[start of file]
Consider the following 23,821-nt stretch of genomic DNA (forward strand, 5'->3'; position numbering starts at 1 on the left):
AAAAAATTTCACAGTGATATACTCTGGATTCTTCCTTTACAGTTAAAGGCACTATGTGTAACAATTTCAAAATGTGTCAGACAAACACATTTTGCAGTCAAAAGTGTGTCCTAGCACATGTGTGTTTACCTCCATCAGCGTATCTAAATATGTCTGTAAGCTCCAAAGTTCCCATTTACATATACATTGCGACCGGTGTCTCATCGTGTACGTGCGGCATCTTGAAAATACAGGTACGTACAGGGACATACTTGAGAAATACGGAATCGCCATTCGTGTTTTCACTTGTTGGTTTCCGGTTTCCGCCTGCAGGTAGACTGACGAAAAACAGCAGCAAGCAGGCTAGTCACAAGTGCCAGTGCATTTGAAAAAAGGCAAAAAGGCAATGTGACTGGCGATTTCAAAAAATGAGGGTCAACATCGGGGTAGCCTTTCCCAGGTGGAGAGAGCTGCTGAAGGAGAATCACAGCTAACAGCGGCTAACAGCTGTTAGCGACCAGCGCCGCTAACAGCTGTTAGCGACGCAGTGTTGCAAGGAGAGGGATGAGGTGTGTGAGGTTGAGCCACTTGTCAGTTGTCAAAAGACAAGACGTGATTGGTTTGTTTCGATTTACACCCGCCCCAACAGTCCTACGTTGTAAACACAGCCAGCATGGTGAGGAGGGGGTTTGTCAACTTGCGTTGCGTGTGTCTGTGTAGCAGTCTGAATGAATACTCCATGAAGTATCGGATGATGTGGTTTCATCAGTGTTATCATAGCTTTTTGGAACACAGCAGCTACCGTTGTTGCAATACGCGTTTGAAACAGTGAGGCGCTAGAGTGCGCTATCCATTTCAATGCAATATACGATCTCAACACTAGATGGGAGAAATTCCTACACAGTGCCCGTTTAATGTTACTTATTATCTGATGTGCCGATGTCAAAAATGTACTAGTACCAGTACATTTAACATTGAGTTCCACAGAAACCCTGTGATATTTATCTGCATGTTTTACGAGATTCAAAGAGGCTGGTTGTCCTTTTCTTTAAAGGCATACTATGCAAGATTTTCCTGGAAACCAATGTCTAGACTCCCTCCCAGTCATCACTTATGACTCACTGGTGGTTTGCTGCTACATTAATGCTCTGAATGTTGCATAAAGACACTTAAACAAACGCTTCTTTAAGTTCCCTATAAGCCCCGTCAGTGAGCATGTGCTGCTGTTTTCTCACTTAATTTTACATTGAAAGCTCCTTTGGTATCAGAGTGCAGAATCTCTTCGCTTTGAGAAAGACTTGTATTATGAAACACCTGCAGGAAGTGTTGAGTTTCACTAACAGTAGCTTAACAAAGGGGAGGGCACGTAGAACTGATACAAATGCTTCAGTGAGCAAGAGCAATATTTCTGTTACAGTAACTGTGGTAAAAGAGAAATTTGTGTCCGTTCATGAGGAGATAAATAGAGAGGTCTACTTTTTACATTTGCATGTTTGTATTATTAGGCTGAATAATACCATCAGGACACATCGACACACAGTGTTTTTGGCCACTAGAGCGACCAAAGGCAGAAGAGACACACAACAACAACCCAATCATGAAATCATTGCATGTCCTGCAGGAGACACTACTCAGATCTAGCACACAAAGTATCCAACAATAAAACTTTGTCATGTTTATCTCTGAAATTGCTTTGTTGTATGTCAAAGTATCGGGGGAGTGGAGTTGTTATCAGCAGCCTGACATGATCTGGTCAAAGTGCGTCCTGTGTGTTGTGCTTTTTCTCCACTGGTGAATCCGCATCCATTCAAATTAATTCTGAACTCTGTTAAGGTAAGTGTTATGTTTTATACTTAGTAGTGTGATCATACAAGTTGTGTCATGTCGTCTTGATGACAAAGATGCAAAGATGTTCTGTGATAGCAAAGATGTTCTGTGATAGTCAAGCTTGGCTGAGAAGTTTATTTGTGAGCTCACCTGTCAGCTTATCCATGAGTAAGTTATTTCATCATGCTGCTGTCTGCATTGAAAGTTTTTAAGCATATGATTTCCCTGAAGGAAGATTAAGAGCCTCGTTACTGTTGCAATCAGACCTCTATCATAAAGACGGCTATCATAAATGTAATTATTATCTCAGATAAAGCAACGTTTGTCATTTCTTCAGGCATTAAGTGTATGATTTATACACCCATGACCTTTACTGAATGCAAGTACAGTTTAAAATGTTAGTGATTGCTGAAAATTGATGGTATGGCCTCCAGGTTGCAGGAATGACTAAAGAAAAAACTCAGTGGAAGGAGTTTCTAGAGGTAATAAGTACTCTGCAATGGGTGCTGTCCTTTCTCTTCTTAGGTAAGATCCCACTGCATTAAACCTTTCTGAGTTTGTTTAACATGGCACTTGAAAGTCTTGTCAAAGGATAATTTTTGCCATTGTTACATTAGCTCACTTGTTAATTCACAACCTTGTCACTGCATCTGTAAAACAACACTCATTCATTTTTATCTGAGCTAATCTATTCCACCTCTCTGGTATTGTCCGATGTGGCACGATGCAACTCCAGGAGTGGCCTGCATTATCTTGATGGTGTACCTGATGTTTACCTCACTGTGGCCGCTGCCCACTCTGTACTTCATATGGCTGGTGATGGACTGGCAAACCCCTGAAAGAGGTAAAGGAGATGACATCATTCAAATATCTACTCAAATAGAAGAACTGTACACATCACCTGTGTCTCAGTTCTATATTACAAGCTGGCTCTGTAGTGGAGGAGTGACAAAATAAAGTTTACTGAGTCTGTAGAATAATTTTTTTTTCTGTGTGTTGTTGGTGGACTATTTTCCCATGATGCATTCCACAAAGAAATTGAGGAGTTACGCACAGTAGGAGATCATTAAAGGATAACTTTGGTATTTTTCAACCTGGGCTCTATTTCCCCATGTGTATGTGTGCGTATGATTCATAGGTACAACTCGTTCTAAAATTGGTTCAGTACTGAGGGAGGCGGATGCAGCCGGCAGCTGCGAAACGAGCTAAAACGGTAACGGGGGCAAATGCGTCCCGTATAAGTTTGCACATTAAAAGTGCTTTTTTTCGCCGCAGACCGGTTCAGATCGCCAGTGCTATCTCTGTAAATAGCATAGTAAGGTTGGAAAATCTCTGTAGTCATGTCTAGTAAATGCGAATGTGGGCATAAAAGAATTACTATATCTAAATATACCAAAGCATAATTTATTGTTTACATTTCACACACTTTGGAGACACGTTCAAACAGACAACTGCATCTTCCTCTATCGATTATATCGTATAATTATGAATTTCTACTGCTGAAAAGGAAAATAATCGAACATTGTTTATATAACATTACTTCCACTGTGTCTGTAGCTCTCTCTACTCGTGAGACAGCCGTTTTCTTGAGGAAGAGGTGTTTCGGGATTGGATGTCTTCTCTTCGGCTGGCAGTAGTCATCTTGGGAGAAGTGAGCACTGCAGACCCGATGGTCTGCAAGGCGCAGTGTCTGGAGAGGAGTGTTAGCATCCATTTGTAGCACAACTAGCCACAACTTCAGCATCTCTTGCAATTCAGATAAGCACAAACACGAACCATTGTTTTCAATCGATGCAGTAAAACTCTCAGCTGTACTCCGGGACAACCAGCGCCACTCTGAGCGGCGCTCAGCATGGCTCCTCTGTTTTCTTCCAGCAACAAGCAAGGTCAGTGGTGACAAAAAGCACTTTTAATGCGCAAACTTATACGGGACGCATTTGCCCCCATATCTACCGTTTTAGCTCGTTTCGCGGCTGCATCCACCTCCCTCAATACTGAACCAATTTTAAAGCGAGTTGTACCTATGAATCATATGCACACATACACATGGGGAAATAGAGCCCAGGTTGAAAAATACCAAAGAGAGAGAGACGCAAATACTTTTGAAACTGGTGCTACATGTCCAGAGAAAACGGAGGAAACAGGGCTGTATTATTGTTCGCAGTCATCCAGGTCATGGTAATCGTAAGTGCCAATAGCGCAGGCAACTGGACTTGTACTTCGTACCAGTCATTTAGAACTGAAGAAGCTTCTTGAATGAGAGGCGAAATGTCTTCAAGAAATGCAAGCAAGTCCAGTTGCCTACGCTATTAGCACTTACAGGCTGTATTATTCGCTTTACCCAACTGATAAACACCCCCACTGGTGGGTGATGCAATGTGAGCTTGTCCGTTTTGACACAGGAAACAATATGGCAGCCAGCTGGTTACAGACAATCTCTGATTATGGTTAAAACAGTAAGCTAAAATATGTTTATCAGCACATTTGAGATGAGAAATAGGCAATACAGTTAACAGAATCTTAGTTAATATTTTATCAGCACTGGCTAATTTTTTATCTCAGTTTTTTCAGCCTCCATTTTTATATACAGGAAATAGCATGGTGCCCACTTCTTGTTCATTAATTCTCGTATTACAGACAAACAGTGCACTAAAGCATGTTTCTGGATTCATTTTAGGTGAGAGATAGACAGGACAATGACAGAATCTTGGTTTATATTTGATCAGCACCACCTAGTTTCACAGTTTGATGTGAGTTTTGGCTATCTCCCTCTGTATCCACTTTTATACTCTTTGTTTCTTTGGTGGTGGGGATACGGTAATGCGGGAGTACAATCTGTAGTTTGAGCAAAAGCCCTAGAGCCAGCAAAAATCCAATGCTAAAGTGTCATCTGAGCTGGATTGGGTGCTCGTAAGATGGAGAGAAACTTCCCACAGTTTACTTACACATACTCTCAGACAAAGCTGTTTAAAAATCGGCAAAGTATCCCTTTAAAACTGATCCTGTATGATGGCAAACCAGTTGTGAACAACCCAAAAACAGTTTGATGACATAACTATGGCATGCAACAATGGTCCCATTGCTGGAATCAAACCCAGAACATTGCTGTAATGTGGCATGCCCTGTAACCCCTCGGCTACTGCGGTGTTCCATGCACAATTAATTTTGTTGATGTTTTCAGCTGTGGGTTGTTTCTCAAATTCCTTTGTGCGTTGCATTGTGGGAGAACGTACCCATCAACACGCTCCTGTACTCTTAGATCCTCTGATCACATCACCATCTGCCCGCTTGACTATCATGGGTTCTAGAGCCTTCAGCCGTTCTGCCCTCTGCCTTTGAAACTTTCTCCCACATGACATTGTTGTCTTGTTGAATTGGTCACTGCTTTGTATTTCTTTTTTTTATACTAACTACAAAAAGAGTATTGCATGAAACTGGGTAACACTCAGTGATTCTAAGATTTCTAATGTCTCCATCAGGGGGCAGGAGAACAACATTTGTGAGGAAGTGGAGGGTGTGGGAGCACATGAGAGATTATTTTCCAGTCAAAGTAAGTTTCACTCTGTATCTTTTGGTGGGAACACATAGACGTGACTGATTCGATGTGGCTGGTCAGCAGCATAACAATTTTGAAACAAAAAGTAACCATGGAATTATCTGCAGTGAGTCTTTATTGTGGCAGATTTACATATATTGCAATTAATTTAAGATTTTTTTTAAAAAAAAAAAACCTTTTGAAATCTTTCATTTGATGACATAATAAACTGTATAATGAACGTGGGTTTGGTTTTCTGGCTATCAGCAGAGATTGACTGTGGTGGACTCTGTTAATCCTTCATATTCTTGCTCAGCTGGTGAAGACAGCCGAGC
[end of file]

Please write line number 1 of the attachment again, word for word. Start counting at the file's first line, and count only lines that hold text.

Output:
Consider the following 23,821-nt stretch of genomic DNA (forward strand, 5'->3'; position numbering starts at 1 on the left):